particles

5,

0

E

Specific

infectivitya

Time after chasing (mn)

114S

132S

0.5 25

16.9 9.2

14.9 10.5

(c) a

Specific infectivity is expressed as the ratio of

PFU to radioactivity.

0(d

1.0 K

114S particles

0.5

50

0.1o

0

20 10 fraction number

30

FIG. 2. Conversion of 132S particles. The 132S particles labeled with [3H]thymidine and isolated as described in Fig. 1 were diluted 10-fold with (a) 0.1 M NaCl-20 mM Tris-hydrochloride (pH 7.4), (b) 0.1 M NaCl-1 mM MgCI2-20mM Tris-hydrochloride (pH 7.4), (c) 20 mM Tris-hydrochloride (pH 7.4), and (d) 0.1 M NaCl-1 mM ZnCl2-20 mM Tris-hydrochloride. (pH 7.4). Samples were kept at room temperature for 3 min and sedimented through 5 to 30% sucrose gradients as detailed in Fig. 1. No change in the sedimentation of [H]thymidine-labeled 114S particles was observed after identical treatment with the buffers listed above. The position of 114S particles is shown by the arrow in each panel.

132 S particles

n)

005~

4 2 3 mM of Zn

5

FIG. 3. Effects of Zn2+ on infectivities of 114S and 132S particles. The 114S and 132S particles were isolated as described in Fig. 1 and diluted 100-fold with buffer containing 0.1 M NaCl, 20 mM Trishydrochloride (pH 7.4), and various concentrations of ZnC12. Diluted particles were kept at room temperature for 5 min and assayed for plaque-forming ability with E. coli CR63.1 (sus+) as an indicator.

FIG. 4. Electron micrographs of 14S and 132S particles. The 114S, 132S, and 114S particles derived from 132S were negatively stained with 0.5% phosphotungstic acid (pH 7.4). The magnification bar represents 100 nm. The 114S particles (a) and 132S particles (b) were isolated from infected cells as described in Fig. 1. The 114S particles derived from 132S particles (c) were prepared by floating grids, which had adsorbed 132S particles in 0.1 M NaCl-1 mM MgCl2-10 mM phosphate buffer (pH 7.4) for 1 min at room temperature. 441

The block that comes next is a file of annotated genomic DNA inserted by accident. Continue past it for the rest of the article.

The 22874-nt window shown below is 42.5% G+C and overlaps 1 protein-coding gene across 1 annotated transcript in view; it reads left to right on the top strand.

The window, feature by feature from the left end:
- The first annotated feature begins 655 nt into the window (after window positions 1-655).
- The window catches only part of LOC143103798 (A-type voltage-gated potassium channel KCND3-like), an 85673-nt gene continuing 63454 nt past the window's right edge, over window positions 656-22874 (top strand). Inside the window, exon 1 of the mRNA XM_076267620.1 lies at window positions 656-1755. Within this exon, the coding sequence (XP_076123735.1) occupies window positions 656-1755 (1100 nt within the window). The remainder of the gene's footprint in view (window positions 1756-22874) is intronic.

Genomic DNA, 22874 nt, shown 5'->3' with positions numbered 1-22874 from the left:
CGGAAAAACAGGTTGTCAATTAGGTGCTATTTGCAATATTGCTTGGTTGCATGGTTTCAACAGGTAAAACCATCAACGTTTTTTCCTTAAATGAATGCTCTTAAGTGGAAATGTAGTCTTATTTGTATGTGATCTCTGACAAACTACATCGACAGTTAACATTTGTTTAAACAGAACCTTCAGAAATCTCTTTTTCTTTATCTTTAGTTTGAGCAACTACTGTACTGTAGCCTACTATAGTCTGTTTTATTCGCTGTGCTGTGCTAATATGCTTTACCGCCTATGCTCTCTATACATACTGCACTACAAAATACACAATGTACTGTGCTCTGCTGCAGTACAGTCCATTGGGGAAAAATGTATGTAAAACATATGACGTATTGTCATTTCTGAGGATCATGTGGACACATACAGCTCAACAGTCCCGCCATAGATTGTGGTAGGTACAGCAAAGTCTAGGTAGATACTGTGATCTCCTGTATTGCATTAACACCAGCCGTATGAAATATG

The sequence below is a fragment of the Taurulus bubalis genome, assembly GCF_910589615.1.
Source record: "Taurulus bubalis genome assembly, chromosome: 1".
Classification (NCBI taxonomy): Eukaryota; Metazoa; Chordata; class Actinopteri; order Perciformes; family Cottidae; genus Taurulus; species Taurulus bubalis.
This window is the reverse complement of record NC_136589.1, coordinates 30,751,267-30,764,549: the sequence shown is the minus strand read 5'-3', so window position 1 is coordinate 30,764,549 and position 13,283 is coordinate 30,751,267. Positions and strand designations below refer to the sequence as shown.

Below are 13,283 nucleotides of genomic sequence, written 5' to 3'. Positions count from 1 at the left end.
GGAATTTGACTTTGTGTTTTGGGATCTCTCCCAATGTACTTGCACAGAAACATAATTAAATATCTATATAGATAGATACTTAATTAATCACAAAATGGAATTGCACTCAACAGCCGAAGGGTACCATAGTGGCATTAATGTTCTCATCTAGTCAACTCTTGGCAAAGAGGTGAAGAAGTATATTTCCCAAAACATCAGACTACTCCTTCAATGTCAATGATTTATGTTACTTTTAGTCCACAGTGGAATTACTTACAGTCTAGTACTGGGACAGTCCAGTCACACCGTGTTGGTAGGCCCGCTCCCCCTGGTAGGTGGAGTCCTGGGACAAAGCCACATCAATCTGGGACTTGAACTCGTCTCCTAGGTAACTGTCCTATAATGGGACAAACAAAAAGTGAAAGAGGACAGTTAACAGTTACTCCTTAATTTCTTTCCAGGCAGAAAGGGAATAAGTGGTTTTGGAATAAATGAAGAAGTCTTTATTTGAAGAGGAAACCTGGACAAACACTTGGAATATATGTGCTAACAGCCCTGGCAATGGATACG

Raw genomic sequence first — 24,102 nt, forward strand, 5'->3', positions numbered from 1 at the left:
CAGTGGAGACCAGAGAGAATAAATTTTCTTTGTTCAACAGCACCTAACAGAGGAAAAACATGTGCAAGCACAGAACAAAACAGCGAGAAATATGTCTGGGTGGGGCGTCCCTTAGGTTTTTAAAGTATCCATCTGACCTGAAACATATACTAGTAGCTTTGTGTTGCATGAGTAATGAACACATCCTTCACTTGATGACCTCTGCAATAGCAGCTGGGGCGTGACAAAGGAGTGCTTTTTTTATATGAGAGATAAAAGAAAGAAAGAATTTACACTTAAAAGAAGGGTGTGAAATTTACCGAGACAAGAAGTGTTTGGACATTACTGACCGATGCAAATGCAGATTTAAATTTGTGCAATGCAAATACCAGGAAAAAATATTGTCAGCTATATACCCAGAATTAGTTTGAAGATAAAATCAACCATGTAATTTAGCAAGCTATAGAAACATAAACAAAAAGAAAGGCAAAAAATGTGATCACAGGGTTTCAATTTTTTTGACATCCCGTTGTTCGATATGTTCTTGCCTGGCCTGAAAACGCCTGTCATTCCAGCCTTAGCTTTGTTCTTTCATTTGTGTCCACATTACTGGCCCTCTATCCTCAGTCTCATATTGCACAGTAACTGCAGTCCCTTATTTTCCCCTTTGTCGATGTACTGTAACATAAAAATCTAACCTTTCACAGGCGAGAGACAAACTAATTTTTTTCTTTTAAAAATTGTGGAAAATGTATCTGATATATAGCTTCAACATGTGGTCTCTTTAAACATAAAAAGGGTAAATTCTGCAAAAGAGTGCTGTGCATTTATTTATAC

442

NOTES

whereas 132S particles are readily inactivated by this cation (Fig. 3). Electron micrographs (Fig. 4) of the 114S phage particle reveal a structure having spikelike projections and a diameter of about 32 nm. The 132S particle appears spherical in shape and has a diameter of about 40 nm. The 114S particles derived in the presence of Mg2+ from 132S particles are indistinguishable by electron microscopy from 114S phage particles isolated directly from infected cells. We have previously proposed that D protein serves a scaffolding function during virion assembly (2; H. Fujisawa and M. Hayashi, submitted for publication). We also suggested that the D protein is in the outside layer of the 132S particle, since the infectivity of this particle is not affected by antiserum directed against 114S phage particles (2). The electron micrographs are consistent with the suggestion concerning the location of D protein in the 132S particle. Indications are that the 132S particle is not simply a 114S phage particle fortuitously associated with D protein. The 114S phage particle cannot be converted to the 132S particle after incubation in infected cell extracts containing D protein (3). Exposure of 132S particles to buffers of low ionic strength or to buffer containing Zn2+ leads to loss of infectivity, whereas 114S phage particles are unaffected by such treatment (Fig. 3). Evidently, the conformation of the virion particle undergoes an alteration upon removal of D protein from the 132S parti-